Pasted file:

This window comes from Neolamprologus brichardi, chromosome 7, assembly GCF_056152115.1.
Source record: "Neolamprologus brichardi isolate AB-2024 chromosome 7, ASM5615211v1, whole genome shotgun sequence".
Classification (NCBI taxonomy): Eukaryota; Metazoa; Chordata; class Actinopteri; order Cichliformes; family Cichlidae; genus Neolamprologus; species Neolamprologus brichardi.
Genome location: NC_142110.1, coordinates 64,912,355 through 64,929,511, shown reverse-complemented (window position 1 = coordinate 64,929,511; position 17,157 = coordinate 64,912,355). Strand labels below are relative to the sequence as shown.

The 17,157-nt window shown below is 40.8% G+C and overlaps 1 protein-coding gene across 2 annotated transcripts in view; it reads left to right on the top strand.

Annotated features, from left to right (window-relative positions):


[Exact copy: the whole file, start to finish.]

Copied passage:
This window comes from Neolamprologus brichardi, chromosome 7, assembly GCF_056152115.1.
Source record: "Neolamprologus brichardi isolate AB-2024 chromosome 7, ASM5615211v1, whole genome shotgun sequence".
Classification (NCBI taxonomy): Eukaryota; Metazoa; Chordata; class Actinopteri; order Cichliformes; family Cichlidae; genus Neolamprologus; species Neolamprologus brichardi.
Genome location: NC_142110.1, coordinates 64,912,355 through 64,929,511, shown reverse-complemented (window position 1 = coordinate 64,929,511; position 17,157 = coordinate 64,912,355). Strand labels below are relative to the sequence as shown.

The 17,157-nt window shown below is 40.8% G+C and overlaps 1 protein-coding gene across 2 annotated transcripts in view; it reads left to right on the top strand.

Annotated features, from left to right (window-relative positions):